Wealth Stripping: Why It Costs So Much to Be Poor
Within the public policy arena, the contemporary use of the term wealth stripping has generally referred to financial products and services like payday lenders, rent-to-own stores, and the like that exploit the lack of financial sophistication among economically disadvantaged populations. Awareness of the problem among policy-makers and advocates arguably originated with Michael Sherraden’s 1991 book, Assets and the Poor. Sherraden’s landmark work spawned a virtual avalanche of research, proposals, and innovative initiatives on asset building. Out of that body of research grew significant attention toward wealth stripping. John Caskey’s seminal 1996 book, Fringe Banking: Check-Cashing Outlets, Pawnshops, and the Poor, was the subject’s foundational text, highlighting how the high cost of alternative or fringe lenders strips away the financial resources of the poor. Many other scholars have since followed with different perspectives on both saving opportunities and the wealth-stripping challenges confronting the poor.
Even today, writings on the subject of wealth stripping tend to focus principally on the high cost of alternative financial services. But the Great Recession—driven by the foreclosures that hit minority communities especially hard—demands a broader examination of the issue to include ways in which the failure to impose or enforce consumer protection and anti-discrimination laws can lead to even greater harms. This broader perspective is essential if we are to understand and address the unique hurdles faced by low- and moderate-income households and people of color, who are disproportionately affected by these problems.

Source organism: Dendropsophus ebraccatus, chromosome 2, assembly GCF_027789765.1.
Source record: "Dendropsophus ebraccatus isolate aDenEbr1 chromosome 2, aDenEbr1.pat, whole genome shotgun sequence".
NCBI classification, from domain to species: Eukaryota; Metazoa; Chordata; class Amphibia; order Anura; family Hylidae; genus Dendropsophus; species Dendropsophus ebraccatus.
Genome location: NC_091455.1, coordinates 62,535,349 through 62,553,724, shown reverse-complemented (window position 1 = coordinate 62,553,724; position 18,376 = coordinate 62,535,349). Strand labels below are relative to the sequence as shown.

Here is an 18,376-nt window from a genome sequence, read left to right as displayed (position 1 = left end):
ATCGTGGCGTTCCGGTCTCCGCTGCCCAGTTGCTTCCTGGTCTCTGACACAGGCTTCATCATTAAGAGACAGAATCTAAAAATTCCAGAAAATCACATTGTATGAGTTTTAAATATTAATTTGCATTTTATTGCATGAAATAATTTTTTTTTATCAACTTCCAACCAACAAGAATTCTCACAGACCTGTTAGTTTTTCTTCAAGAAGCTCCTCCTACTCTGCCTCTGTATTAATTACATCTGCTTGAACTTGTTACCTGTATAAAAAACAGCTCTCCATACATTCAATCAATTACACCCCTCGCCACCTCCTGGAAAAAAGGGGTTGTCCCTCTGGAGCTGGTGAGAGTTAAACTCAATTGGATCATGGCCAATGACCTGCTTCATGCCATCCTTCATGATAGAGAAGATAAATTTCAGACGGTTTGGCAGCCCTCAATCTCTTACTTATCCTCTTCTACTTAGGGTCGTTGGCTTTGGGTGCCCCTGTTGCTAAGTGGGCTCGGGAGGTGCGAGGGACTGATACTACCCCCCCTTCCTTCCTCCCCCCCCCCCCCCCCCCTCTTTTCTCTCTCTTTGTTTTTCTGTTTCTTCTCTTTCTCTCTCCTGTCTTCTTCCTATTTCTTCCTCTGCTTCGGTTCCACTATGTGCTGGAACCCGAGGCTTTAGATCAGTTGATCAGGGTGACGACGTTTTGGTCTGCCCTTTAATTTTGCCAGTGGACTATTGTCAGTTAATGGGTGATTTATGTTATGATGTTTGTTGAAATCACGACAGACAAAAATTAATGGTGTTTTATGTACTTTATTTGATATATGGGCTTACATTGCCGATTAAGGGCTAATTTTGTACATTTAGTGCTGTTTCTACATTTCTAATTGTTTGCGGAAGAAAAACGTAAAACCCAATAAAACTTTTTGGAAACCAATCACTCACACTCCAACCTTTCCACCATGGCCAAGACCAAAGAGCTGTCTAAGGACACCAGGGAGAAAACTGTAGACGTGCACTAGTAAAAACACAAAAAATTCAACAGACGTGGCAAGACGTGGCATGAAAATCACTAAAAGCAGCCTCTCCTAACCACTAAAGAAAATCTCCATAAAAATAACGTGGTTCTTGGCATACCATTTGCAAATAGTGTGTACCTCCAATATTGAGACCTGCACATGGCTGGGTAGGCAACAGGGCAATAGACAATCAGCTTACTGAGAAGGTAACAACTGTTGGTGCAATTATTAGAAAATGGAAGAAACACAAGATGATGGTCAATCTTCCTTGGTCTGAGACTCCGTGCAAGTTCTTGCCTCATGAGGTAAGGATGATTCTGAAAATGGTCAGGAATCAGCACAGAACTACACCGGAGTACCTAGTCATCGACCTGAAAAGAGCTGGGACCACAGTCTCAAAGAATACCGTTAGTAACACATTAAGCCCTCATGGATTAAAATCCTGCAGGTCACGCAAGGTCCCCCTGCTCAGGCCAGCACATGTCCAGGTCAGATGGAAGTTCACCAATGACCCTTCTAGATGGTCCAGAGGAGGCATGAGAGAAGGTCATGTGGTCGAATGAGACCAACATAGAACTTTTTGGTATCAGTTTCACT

Wealth stripping has only increased during the economic crisis. Since the onset of the Great Recession, Americans have lost $7 trillion in equity in their homes. The Federal Reserve estimates the median American family has lost nearly two decades of wealth, or almost 40 percent of their assets. In a separate report, the Pew Research Center estimates that Latinos, Asians, and African Americans have experienced wealth losses of 66 percent, 54 percent, and 53 percent respectively, compared to 13 percent for whites. These losses are largely due to home foreclosures and lost equity